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The key takeaways from this weekend’s Republican and Democratic conventions

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Steve Carmody
Michigan Radio
The November midterm elections are now just 10 weeks away.


Michigan’s Democratic and Republicanparties held nominating conventions over the weekend. 

Despite a few political snags, each party now has their full slate of candidates ready for the November midterm elections.

Zach Gorchow is an editor at Gongwer News and Zoe Clark is Michigan Radio’s program director and resident political junkie. Both joined Stateside’s Cynthia Canty to discuss some of the biggest stories from this weekend's conventions.

According to Gorchow, the constant drumbeat of the GOP convention was “moving forward not backward.”  Specifically, speakers hammered home the idea that voting Republican would prevent the state from returning to the era of Governor Jennifer Granholm.

Gorchow thinks Republican Lt. Governor nominee Lisa Posthumus Lyons best summarized some of the party’s fears regarding this sort of messaging.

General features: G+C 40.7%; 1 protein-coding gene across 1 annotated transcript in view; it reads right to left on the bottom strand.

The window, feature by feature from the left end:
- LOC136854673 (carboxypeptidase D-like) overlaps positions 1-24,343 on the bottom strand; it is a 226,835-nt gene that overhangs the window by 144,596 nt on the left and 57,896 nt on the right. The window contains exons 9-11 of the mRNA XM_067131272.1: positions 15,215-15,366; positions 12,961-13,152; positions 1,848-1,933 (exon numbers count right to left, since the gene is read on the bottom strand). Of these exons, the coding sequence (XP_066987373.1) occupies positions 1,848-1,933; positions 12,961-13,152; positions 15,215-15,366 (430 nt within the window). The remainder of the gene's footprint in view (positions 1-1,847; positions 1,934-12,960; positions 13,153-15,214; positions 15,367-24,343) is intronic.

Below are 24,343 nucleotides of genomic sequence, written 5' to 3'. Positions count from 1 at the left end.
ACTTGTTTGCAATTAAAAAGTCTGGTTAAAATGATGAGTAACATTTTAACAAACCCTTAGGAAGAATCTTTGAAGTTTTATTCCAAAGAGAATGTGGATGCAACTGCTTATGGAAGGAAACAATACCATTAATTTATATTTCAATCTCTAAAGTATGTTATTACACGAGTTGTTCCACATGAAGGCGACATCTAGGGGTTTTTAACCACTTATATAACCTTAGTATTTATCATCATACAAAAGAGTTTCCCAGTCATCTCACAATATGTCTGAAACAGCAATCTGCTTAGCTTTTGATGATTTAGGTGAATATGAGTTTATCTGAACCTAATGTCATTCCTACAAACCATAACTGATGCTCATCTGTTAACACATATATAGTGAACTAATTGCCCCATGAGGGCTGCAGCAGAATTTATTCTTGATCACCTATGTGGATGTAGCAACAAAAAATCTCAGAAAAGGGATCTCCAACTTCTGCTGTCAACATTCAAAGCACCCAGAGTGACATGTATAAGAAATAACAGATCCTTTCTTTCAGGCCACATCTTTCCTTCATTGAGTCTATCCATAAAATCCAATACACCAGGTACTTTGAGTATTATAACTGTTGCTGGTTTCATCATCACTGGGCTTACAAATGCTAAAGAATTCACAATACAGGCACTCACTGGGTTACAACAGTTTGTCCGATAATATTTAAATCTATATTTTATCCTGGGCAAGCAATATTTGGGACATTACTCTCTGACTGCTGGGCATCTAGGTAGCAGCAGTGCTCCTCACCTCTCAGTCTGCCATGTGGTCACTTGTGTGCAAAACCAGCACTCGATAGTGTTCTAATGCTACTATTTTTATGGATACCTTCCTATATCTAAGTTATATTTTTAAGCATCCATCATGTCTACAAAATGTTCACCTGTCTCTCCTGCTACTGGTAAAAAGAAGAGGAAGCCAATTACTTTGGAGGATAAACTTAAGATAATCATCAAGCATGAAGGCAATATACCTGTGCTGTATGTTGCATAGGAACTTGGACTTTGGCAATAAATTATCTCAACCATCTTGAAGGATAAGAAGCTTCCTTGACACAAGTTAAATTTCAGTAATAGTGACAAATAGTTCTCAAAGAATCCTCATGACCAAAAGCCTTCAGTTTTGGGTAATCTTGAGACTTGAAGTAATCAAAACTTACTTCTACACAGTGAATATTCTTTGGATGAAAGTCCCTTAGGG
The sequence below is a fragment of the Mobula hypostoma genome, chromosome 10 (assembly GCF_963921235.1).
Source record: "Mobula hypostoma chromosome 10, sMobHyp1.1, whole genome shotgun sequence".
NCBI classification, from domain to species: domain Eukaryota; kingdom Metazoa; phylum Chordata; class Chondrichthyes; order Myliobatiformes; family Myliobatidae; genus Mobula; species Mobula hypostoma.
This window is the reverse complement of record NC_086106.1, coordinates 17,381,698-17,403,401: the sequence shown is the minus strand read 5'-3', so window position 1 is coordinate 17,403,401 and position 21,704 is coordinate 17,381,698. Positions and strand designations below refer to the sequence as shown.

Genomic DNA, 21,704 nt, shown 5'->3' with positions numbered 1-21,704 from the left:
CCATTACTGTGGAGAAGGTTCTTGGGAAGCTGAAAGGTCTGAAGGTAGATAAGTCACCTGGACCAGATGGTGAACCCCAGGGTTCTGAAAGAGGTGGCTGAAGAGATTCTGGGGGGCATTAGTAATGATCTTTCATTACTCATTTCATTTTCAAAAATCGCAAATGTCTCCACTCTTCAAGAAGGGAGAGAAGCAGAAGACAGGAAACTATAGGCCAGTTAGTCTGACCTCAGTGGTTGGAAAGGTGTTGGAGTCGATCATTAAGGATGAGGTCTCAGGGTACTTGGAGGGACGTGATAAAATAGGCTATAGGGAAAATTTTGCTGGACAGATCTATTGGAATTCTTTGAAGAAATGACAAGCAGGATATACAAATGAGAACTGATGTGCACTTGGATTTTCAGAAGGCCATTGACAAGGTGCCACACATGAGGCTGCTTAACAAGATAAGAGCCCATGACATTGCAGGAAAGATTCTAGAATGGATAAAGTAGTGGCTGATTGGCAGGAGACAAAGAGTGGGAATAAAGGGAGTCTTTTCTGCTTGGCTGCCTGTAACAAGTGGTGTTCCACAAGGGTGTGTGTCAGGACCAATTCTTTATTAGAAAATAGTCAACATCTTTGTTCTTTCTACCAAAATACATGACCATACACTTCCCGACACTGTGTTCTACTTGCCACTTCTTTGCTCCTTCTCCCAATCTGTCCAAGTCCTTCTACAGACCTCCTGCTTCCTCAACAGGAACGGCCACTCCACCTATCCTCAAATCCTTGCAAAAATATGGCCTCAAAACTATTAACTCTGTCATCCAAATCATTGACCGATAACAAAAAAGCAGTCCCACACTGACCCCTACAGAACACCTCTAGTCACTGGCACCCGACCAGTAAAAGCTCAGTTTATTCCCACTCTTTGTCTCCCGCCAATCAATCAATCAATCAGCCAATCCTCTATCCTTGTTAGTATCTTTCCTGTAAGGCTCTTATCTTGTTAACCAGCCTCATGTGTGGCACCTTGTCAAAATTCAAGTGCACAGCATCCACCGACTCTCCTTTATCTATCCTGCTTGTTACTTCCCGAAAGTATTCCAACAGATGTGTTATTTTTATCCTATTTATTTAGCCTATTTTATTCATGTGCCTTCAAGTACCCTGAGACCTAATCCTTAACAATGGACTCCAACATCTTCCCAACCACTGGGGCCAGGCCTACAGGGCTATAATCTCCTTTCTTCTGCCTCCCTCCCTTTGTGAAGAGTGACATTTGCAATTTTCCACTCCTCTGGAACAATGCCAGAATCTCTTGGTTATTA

“She [Posthumus Lyons] said ‘Michigan might have a case of amnesia,’ and I think that sort of showed the concern Republicans have that voters really don’t care about what happened during the Granholm era, and are really gonna be making their decision about the next eight years, not what happened for 2003-2010,” Gorchow explained.

Republicans also drove home the importance of unifying the party, though Lt. Governor Brian Calley did not once mention the name of gubernatorial nominee Bill Schuette during his convention speech. Gorchow and Clark said this omission certainly stood out. 

“The relationship between team Snyder and team Schuette is just ice cold, and it got freezing during the primary,” Clark said. “And it has not completely thawed yet, and this is just one more indication that the wounds have not healed.” 

Listen above to hear Gorchow and Clark discuss the race for Michigan attorney general, and some tense moments from the state's Democratic convention. 

This post was written by Stateside production assistant Sophie Sherry. 

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Stateside is produced daily by a dedicated group of producers and production assistants. Listen daily, on-air, at 3 and 8 p.m., or subscribe to the daily podcast wherever you like to listen.
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